Remember also that it's not just a question of what we've done but of what we've failed to do - as we say atMass. The former may be a little list, but the latter may be a great expression of love from the heart. It's like that famous gesture of St Bernard who knelt before the cross and held out his hands and exclaimed “My God! They're empty!”.
Unfortunately some are reluctant to open up to our Father, thinking that it would just challenge our consciences. The truth is that what God wants, is to free us from the distress of a guilty conscience. That distress is how I would describe 'hell-fire'. So let's thank Christ (Eucharist). Just as we could say that the 'no' of Adam and Eve affects us all, so we can say the 'yes' of Christ affects us all. And his 'yes' is so much stronger! When we say that God is 'compassionate', it means that he's willing to go through 'passion' in order to be with us.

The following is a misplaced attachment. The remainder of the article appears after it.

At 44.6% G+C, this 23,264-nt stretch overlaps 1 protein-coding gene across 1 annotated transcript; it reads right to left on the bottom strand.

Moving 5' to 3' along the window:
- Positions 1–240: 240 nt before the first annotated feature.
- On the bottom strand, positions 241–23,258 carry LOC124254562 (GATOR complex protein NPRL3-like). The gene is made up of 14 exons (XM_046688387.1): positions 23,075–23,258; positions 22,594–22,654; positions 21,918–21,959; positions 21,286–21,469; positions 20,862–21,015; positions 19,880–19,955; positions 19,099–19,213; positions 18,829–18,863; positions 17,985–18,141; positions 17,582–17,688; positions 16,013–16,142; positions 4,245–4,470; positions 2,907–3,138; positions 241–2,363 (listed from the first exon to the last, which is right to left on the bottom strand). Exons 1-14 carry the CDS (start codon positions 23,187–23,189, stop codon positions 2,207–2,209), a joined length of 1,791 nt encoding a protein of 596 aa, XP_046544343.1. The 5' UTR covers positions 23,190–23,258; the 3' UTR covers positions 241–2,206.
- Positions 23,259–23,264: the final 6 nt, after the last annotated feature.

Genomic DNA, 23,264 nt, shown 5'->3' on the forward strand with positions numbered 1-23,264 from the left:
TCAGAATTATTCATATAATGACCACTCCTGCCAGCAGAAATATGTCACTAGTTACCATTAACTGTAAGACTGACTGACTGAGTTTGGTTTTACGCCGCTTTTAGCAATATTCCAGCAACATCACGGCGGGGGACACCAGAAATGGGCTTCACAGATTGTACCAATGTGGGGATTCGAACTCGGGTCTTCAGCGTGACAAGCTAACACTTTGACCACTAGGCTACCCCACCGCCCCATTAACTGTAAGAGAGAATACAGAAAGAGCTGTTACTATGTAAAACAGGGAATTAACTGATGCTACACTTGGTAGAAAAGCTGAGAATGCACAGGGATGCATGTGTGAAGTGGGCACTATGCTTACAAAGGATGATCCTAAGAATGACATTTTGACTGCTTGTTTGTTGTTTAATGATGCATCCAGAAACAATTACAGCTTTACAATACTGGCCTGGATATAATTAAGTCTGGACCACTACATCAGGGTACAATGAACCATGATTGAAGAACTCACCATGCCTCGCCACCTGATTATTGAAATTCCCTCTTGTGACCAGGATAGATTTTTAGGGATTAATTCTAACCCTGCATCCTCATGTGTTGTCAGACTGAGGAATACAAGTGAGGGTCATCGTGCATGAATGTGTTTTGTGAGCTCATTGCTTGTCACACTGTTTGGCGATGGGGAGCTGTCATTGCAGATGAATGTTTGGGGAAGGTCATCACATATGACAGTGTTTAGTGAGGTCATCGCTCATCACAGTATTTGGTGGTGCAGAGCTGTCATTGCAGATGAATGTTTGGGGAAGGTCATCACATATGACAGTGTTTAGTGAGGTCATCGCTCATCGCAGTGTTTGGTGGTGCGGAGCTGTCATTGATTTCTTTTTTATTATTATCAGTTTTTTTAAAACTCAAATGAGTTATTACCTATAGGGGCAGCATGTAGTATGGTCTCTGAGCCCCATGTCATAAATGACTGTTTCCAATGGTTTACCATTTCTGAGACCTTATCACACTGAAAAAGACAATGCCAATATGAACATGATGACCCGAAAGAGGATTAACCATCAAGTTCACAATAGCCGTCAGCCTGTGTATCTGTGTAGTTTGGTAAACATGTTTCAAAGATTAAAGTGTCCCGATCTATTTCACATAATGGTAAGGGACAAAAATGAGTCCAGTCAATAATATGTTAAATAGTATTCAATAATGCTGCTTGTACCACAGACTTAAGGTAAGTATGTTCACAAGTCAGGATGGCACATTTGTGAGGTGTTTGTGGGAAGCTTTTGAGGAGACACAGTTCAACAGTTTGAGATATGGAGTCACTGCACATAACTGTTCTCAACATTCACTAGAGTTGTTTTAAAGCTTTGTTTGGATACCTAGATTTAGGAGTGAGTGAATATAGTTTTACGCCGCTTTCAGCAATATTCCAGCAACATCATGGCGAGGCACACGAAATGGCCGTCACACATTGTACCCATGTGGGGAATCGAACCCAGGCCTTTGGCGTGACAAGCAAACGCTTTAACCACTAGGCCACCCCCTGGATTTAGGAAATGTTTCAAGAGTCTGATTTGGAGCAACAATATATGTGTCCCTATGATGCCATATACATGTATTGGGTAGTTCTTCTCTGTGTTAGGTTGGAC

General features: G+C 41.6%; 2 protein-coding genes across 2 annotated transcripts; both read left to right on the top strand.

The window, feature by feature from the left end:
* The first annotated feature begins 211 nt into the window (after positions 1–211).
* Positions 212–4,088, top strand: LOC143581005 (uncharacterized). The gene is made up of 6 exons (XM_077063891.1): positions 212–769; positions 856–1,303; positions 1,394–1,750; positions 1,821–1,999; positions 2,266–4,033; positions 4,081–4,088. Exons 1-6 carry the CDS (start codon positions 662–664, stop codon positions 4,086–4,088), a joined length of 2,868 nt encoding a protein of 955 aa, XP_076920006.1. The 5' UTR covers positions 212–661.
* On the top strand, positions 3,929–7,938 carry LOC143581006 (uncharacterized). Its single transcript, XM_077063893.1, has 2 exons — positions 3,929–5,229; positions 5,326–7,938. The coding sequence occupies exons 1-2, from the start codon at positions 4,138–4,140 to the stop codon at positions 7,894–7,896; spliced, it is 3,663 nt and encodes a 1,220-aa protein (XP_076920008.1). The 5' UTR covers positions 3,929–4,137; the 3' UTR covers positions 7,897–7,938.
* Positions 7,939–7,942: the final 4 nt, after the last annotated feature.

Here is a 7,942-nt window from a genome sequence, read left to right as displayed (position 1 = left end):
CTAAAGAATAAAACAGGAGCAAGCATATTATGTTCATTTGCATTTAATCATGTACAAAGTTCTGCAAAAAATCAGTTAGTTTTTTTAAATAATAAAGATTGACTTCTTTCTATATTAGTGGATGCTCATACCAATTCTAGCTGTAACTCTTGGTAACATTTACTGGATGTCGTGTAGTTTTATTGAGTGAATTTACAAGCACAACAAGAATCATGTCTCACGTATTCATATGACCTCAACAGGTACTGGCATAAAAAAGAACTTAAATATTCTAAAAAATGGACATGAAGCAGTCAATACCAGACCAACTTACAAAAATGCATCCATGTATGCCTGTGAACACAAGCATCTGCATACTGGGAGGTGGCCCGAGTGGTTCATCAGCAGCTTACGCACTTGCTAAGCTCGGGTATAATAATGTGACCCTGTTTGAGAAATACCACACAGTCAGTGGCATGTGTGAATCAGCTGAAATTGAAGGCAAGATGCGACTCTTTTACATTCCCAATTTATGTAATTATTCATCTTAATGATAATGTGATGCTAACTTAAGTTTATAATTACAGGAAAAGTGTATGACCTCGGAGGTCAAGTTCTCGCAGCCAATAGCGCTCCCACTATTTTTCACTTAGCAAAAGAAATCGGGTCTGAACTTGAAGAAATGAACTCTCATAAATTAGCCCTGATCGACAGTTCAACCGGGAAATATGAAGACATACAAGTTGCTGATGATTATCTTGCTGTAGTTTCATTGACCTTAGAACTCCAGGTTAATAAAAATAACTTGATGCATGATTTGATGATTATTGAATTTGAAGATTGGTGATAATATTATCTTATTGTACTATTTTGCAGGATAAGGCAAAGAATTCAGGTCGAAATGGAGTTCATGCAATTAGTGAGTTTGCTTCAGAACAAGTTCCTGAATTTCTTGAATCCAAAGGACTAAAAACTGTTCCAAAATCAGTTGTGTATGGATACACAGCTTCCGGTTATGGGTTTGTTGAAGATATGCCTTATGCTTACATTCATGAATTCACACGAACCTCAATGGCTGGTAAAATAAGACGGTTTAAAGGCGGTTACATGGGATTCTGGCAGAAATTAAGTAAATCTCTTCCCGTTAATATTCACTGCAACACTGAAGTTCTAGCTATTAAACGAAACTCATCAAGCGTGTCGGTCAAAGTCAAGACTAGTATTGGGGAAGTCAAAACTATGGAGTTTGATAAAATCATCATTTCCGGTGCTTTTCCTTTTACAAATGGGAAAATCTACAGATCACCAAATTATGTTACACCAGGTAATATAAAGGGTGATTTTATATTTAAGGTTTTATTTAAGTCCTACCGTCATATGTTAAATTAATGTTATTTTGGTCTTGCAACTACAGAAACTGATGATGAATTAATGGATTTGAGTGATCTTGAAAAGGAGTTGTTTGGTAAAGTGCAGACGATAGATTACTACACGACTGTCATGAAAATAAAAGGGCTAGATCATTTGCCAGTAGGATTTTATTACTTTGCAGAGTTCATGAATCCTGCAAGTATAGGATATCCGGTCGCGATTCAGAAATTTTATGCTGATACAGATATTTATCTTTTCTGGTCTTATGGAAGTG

And the ‘yes’ to which we need to open is also to humbly say yes to receive God’s mercy. The elder son in the parable reckoned that he deserved the father’s approval as opposed to the younger son, yet the father was much more pleased with the younger son simply because he humbly asked for forgiveness. So let’s begin mass saying the Confiteor (“I confess…”) from our hearts. And we say it not just for anything that we’ve done wrong but also for what we’ve failed to do.
Forgiveness (giving more than is deserved) is God's principal joy. Even if I was guilty of the worst sins in the world, even if in a wheelchair, I wouldn't wait a minute to return to my Father!
Domingo 24º: Ex 32:7-11, 13-14. 1°Tim 1:12-17. Lc 15:1-32
Este domingo trata sobre la misericordia de Dios.
El Evangelio es de la parábola del hijo pródigo. Pide su herencia cuando su padre esta toda-vía vivo… ¡como si fuera pedirle al padre morir cuanto-antes posible!